The hurricane of calamities
The energy crisis, runaway inflation, record public debt and the International Monetary Fund’s warning that the outlook for the global economy is worsening in the face of an impending recession, have sent the global economic climate index plummeting to its lowest level in 20 years.
There is no merit in announcing that the world economy is in a crisis, when it is nothing new for a population suffering from the growing economic turbulence that has been accompanying us for three years. A bleak outlook that may leave our current account, but also our emotional well-being, in the red.
The question on everyone’s mind is: when will we get out of the crisis? But at the moment, none of the economic research bodies or managers of financial institutions seem to know. The analysts and politicians who were forecasting sluggish and one-off inflation that would last a few months, but which has shot up and seems endless, are either backtracking or continuing to move the dates of recovery to match those of the most pessimistic forecasts that were considered implausible only a year ago.
In the face of unchecked price increases that continue to reduce the purchasing power of the population, controlling inflation should be the first priority of policymakers. The tightening of monetary policy will inevitably come with real economic and social costs, but delaying it will only exacerbate them, as it has done in the past.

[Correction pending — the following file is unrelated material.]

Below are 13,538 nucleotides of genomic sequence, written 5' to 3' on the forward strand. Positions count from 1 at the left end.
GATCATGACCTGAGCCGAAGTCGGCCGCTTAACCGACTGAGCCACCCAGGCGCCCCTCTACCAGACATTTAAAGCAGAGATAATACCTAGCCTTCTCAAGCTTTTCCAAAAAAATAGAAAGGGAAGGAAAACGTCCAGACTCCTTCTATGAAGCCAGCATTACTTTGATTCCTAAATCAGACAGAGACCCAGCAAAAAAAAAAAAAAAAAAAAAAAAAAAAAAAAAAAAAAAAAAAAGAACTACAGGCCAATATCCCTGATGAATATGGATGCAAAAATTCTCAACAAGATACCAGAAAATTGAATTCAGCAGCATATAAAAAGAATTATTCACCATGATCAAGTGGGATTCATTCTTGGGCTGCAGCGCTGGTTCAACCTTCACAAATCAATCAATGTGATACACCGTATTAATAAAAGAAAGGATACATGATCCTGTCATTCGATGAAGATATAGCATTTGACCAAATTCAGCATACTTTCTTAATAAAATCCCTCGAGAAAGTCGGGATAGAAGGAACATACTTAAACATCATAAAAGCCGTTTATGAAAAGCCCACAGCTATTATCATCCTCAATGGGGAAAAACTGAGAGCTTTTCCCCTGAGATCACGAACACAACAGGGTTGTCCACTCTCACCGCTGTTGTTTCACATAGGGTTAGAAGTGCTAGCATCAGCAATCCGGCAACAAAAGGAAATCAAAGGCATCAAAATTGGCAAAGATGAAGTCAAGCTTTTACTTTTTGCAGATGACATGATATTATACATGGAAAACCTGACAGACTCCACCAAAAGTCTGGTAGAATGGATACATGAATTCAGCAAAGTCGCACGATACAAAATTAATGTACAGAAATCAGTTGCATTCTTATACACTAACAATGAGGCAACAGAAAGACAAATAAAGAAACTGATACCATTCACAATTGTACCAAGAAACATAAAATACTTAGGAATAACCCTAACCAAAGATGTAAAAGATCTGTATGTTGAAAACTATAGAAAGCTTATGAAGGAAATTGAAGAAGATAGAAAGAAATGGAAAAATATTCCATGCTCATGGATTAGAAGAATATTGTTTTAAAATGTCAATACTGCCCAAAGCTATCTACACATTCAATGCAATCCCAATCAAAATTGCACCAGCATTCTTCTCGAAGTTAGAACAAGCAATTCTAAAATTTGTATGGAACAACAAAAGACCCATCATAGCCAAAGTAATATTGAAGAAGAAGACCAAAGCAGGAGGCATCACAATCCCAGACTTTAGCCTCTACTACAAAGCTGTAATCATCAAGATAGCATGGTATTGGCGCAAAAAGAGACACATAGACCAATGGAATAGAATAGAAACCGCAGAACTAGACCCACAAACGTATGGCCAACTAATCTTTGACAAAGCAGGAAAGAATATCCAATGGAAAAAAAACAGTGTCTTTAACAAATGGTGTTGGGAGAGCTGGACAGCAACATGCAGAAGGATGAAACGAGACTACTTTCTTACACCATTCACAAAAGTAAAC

On the brink of the abyss
Not only do the major European economies have to cope with higher than expected inflation, but they also face a possible total disruption of Russian gas imports, either because of Washington’s pressure on Europe or because of Russian retaliation to economic sanctions, which would result in measures to reduce price rises proving wholly insufficient.
On the other hand, the United States has recorded negative growth for two consecutive quarters and is technically in recession, despite a strong labour market and inflation that has come down slightly thanks to lower petrol prices. Still, anaemic growth at the start of the year, coupled with declining household purchasing power and tightening monetary policy, continue to drive downward revisions to the future of the US economy.
Growth forecasts for the Asian bloc, especially India and China, are more optimistic. Even so, the crisis in the Chinese real estate sector, together with the zero covid policy that paralyses consumption and perpetuates the slowdown in production and logistics chains, threaten the Asian giant’s growth.
This economic context suggests that the world may soon be on the brink of a global recession, which would increase the risk of geo-economic fragmentation to the detriment of the poorest countries, which cannot afford to provide specific financial support to help cushion the impact of the crisis on their populations.
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